ALASKA (WJW) — Near the top of the world, some Alaskan residents are hunkering down for months of daylight ahead.

As the National Weather Service of Fairbanks said Tuesday, the sun rose on the good people of Utqiagvik (considered the most northern community in the U.S.) at 2:58 a.m. (AKDT) and is not going to set again until Aug. 2.

“[That’s] 83 days of daylight,” the weather service pointed out on Twitter.

Arctic region, gray political map. Polar region around North Pole of Earth. The Arctic Ocean region, with North Magnetic Pole and North Geomagnetic Pole, longitudes and latitudes. Illustration. Vector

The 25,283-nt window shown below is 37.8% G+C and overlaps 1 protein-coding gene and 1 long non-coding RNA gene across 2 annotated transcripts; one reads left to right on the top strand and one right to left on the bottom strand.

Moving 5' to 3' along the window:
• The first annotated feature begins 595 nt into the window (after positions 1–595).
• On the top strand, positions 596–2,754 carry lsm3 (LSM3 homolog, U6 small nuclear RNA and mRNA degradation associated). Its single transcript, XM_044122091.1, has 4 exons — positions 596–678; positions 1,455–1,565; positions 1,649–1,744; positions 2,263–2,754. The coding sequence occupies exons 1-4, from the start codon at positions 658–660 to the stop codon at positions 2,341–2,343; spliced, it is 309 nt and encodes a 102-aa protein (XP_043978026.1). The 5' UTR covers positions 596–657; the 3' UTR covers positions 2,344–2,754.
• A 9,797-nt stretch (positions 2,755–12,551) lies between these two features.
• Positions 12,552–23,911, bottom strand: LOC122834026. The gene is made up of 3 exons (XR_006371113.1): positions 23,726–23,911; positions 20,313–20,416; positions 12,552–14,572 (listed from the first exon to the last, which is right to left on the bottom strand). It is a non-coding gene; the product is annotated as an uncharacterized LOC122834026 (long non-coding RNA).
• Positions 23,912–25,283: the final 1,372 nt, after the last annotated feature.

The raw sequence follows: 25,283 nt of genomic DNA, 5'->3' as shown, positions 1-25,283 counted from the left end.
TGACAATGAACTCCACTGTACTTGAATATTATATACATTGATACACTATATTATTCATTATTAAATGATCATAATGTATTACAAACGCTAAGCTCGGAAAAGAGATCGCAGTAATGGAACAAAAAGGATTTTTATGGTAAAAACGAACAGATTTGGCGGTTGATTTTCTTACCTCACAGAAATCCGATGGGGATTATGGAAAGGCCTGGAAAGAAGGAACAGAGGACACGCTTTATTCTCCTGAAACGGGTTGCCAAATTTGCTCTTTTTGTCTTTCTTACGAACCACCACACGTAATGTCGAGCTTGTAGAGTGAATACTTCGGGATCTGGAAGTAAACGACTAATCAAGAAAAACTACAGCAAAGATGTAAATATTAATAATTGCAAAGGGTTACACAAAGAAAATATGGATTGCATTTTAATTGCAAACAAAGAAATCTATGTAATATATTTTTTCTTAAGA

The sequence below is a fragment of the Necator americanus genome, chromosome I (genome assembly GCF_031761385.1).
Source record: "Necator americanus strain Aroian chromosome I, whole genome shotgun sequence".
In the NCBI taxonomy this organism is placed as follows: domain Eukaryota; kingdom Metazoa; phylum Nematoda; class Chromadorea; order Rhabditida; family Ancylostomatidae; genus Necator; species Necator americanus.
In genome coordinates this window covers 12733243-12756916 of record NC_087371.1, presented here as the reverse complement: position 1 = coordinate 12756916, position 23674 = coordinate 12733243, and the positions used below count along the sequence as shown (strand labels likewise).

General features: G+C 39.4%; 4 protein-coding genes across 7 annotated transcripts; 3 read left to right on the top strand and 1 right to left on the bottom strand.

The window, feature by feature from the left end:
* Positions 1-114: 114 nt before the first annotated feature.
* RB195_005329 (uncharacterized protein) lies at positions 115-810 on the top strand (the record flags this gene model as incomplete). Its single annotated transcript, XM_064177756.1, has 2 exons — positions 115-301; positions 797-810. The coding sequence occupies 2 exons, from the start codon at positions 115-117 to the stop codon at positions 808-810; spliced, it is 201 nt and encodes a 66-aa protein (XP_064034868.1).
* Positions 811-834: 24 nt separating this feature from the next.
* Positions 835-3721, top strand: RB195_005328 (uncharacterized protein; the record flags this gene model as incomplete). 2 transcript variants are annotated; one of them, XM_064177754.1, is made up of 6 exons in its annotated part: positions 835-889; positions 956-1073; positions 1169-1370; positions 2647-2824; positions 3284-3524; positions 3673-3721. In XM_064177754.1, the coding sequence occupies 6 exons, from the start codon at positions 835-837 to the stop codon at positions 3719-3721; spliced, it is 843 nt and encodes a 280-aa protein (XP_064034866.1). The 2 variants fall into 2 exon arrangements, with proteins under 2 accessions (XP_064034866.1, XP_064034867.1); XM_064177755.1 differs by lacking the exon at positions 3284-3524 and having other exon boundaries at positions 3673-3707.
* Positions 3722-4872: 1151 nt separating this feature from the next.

While the sun is out for 24 hours a day (a phenomenon called midnight sun), that doesn’t mean it ever truly gets warm all the way in the Arctic region. The high during the summer averages in the 40s, the NWS reported. The constant daylight means the northern lights are not on display during this time.

And winter goes the other way, with the sun setting in November and not returning until late January (polar night). This is all due to how the Earth tilts on its axis.